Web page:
Last Christmas, when my husband asked me what I wanted as a gift, I answered (naturally!) that I wanted a flock of chickens. "Can't I just go to the jewelry store like the other guys??" I told him to quit whining - we have a farm and a farm needs chickens! So, we found a few birds on Craigslist and set about building a shelter for them.
The first chicken shelter was horrible. It consisted of some PVC pipe arched over and covered with poultry wire. I'm pretty sure the local fox population thought of it as a takeout container. Something had to be done, and a determined search led us to a chicken coop built by an older farmer - all we had to do was go and pick it up. We did so, and along with that came 3 more hens. Now I had 8 birds, three of whom began crowing, thus destroying my dreams of 6-8 eggs per day. But, I like the sound of a rooster crowing, so all was not lost, until one of the nasty little things began attacking our legs.
This left me with a dilemma... getting rid of the rooster meant dumping an aggressive animal on somebody else, which I was loath to do. And turning him loose meant he could attack visitors. Again, that wouldn't work. As a responsible bird owner, I had to rehabilitate him or put an end to him. So, we tried paying lots of attention to the bird, but he still attacked anyone who went in with his hens. I found homes for the two friendly roosters, but the last one had to be dealt with.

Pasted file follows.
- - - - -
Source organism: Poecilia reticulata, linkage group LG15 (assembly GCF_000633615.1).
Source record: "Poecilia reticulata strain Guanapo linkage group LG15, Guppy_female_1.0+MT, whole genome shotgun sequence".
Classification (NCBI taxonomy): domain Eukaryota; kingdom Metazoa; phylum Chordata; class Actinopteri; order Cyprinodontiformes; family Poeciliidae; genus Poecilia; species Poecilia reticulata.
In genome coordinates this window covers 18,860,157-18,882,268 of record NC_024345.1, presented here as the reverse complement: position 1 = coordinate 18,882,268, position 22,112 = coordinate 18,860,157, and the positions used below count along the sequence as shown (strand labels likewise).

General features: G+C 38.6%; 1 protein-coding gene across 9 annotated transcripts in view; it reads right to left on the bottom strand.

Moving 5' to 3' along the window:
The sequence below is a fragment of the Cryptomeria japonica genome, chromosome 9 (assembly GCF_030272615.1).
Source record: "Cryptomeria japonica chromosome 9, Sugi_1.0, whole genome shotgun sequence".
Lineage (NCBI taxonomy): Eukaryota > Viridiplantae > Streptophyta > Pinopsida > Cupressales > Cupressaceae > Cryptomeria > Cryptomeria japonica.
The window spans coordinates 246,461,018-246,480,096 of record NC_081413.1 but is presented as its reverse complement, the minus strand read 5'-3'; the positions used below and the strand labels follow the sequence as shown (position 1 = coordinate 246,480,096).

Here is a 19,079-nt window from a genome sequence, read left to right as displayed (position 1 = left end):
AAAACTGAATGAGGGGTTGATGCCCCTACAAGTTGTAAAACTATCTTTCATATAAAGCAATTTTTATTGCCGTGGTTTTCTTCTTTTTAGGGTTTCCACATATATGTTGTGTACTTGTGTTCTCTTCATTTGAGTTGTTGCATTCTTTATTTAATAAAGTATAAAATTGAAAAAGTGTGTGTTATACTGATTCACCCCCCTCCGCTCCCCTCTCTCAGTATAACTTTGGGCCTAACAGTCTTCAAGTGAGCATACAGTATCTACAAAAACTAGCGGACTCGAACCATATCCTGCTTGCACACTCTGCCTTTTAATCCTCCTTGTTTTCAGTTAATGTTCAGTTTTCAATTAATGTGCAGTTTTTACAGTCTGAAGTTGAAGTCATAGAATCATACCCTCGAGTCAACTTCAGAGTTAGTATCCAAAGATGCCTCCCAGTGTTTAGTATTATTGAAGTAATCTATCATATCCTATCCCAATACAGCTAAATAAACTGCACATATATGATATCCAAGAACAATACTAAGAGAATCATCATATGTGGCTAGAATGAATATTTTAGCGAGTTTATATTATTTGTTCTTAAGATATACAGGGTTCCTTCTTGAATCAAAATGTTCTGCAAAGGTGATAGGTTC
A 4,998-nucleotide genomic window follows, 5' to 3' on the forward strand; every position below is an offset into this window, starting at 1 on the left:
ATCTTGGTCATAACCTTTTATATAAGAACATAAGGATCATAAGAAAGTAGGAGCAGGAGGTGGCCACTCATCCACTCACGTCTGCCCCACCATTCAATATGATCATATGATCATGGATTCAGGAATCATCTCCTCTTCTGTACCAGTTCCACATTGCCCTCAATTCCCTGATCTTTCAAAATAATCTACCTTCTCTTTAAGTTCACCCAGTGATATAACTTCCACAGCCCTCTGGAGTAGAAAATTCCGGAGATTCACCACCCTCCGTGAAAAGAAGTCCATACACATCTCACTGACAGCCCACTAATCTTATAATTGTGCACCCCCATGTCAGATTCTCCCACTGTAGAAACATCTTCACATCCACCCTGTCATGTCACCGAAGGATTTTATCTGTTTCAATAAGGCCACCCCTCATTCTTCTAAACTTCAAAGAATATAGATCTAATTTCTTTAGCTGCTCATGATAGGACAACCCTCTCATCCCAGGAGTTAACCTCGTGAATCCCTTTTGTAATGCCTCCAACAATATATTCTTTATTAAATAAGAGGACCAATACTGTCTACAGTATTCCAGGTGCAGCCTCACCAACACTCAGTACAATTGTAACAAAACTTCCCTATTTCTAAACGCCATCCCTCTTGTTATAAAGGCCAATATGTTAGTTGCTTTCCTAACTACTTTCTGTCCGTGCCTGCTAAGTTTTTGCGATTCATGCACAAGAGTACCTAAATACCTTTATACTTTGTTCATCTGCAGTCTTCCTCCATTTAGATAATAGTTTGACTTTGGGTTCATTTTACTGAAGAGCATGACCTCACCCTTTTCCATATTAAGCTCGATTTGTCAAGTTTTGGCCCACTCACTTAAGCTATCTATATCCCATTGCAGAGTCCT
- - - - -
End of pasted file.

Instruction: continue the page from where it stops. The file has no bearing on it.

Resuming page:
I put it off for weeks, until finally I went in among the hens to clean the water container. The rooster attacked me, and broke the skin. I still have a mark, and if it had been a child, the rooster could have put an eye out. That very day the rooster went into the soup pot, and just last week we had another stewed chicken. I don't like it, but it's part of keeping livestock.
As to the deed itself? Let me just say that if I had to do that everyday, we would eat significantly less meat around this house. But, there's something to be said for getting your hands dirty and actively participating in every stage of the process. Chickens are the perfect homestead animal - they turn table scraps and grain into eggs and meat very efficiently. For my part, though, I prefer the eggs!